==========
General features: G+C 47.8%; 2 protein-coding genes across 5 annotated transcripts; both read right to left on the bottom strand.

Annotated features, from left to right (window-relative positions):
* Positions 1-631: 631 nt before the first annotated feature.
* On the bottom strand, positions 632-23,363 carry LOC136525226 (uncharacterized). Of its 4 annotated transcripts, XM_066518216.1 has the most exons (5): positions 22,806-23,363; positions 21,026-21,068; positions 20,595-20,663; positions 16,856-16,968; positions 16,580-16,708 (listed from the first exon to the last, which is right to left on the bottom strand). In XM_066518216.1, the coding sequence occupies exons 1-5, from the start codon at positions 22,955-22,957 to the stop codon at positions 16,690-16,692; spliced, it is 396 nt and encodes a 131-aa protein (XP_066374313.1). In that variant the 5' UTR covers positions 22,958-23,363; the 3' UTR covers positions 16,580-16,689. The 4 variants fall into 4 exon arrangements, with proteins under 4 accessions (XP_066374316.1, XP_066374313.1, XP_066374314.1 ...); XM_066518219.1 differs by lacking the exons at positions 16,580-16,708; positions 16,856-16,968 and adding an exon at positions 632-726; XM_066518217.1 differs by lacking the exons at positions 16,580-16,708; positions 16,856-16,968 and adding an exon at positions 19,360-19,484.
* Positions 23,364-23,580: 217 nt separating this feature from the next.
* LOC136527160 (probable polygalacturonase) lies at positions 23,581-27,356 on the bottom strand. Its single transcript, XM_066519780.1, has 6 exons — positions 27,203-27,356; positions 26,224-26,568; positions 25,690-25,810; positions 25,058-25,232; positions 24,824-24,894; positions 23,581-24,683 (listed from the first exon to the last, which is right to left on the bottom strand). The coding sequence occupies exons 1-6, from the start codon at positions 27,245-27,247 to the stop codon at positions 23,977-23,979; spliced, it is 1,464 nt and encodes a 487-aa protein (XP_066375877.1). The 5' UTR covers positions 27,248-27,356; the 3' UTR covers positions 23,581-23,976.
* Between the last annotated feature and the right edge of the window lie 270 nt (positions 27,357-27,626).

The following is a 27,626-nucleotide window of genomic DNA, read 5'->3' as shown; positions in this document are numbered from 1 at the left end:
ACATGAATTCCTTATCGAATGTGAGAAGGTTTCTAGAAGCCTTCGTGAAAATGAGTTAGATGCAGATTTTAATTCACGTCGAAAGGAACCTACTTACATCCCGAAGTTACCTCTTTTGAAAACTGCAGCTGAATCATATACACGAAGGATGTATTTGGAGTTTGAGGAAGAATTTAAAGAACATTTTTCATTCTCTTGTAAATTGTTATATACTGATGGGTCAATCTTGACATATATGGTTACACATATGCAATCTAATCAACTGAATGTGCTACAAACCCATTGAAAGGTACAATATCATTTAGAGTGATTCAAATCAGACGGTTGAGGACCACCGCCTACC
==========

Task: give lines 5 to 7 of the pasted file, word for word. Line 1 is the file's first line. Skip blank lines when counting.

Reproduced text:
* Positions 23,364-23,580: 217 nt separating this feature from the next.
* LOC136527160 (probable polygalacturonase) lies at positions 23,581-27,356 on the bottom strand. Its single transcript, XM_066519780.1, has 6 exons — positions 27,203-27,356; positions 26,224-26,568; positions 25,690-25,810; positions 25,058-25,232; positions 24,824-24,894; positions 23,581-24,683 (listed from the first exon to the last, which is right to left on the bottom strand). The coding sequence occupies exons 1-6, from the start codon at positions 27,245-27,247 to the stop codon at positions 23,977-23,979; spliced, it is 1,464 nt and encodes a 487-aa protein (XP_066375877.1). The 5' UTR covers positions 27,248-27,356; the 3' UTR covers positions 23,581-23,976.
* Between the last annotated feature and the right edge of the window lie 270 nt (positions 27,357-27,626).